In April, the Senate repealed the Medicare Sustainable Growth Rate (SGR) without any reference to delaying ICD-10 as the prior SGR fix had done. So, it looks like ICD-10 is on for October 1, 2015.
But wait, there’s more!
At the end of April, Texas Representative Ted Poe introduced the “Cutting Costly Codes Act of 2015” (resurrected CCCA of 2013). This proposed act would prohibit HHS from replacing ICD-9 with ICD-10 indefinitely (no time period indicated) in addition to requiring the GAO to conduct a study to identify steps that can be taken to mitigate the disruption on healthcare providers resulting from the replacement of ICD-9. The AMA has come out in support of this bill. Its passing is considered a long-shot, however.
But wait, there’s even more.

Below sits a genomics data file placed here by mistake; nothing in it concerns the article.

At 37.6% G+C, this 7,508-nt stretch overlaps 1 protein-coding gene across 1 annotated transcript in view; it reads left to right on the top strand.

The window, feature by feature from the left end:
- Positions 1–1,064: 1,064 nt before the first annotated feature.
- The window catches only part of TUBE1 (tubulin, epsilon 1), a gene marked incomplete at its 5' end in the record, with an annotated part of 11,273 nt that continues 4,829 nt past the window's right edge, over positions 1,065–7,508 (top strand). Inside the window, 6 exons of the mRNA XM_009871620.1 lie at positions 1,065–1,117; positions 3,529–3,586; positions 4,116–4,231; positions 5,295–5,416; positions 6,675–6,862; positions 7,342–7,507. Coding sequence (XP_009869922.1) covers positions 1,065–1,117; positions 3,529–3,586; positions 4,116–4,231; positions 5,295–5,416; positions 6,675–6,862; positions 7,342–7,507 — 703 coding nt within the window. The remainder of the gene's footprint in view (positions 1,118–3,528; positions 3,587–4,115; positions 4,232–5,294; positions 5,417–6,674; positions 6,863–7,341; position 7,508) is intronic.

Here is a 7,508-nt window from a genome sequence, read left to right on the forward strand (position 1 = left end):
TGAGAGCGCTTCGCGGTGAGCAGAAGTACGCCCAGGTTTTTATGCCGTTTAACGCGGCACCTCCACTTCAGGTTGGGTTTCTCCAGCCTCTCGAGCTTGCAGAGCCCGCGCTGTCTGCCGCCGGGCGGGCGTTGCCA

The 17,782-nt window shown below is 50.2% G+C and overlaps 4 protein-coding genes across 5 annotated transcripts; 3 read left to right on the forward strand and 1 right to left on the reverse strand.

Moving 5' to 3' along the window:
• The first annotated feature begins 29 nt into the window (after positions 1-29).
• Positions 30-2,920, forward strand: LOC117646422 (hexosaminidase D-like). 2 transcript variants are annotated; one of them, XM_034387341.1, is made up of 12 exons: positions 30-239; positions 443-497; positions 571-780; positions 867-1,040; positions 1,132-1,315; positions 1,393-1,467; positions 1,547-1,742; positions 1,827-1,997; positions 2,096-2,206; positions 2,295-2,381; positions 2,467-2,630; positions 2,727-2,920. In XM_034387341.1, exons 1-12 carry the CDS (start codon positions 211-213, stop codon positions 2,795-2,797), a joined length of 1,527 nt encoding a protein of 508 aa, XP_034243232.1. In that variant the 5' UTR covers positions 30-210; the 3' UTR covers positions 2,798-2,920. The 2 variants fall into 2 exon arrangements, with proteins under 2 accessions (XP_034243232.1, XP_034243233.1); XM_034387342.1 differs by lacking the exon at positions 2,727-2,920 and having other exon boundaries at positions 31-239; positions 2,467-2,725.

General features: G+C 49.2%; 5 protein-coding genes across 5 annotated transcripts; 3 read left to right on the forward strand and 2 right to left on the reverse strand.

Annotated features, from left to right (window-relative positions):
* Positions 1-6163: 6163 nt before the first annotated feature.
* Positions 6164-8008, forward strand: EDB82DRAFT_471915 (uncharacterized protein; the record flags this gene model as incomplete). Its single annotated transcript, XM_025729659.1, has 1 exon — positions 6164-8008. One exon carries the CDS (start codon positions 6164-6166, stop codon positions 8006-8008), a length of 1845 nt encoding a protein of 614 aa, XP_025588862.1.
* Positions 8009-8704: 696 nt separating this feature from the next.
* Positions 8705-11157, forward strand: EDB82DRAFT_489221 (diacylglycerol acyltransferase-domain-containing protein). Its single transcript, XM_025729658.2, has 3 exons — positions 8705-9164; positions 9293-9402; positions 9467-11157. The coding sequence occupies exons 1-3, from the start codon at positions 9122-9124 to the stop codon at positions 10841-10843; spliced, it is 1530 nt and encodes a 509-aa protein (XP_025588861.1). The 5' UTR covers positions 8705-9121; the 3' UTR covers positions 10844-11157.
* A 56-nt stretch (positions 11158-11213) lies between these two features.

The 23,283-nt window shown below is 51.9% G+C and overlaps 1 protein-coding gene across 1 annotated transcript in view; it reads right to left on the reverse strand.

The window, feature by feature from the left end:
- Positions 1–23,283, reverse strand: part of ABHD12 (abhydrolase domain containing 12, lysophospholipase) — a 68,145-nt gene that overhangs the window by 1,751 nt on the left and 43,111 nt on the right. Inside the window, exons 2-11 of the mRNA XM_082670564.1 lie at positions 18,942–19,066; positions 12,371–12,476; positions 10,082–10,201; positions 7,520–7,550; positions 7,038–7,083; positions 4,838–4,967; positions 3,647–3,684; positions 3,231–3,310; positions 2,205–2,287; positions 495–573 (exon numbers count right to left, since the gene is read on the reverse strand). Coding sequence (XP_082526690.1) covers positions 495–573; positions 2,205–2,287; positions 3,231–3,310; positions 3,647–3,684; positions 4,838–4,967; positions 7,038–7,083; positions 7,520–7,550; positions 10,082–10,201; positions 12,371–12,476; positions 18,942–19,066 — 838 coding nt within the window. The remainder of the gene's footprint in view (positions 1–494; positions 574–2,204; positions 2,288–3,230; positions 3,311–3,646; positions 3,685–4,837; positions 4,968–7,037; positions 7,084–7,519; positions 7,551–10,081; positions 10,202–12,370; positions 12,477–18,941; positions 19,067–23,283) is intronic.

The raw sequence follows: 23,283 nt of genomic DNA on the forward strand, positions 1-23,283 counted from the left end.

In May, Representative Diane Black introduced the “Transitioning Effectively Now Act” (ICD-TEN Act) which would not halt or delay ICD10 or require the acceptance of dual-coding, it would, however, require HHS to conduct comprehensive end-to-end testing to test functionality available to all providers and suppliers. Testing has been successful for HHS but not all providers were able to participate. The bill also would implement an 18-month “safe harbor” transitional period after October 1, 2015 to protect providers should they make a minor mistake using the wrong ICD-10 sub code and prevent the rejection of claims and denial of payment based solely on sub-coding specificity during the implementation phase.
So what’s a provider to do? That is simple! Just get trained in ICD-10 to take off the pressure! ICD-10 is not any harder than ICD-9- it is just different in some ways. Info Services, Inc. is offering three more classroom chances to learn the overall structure of ICD-10 PLUS a special OBGYN class at a price that can’t be beat. In addition, we have ONLINE – short topical classes available for only $79! Find out more information HERE.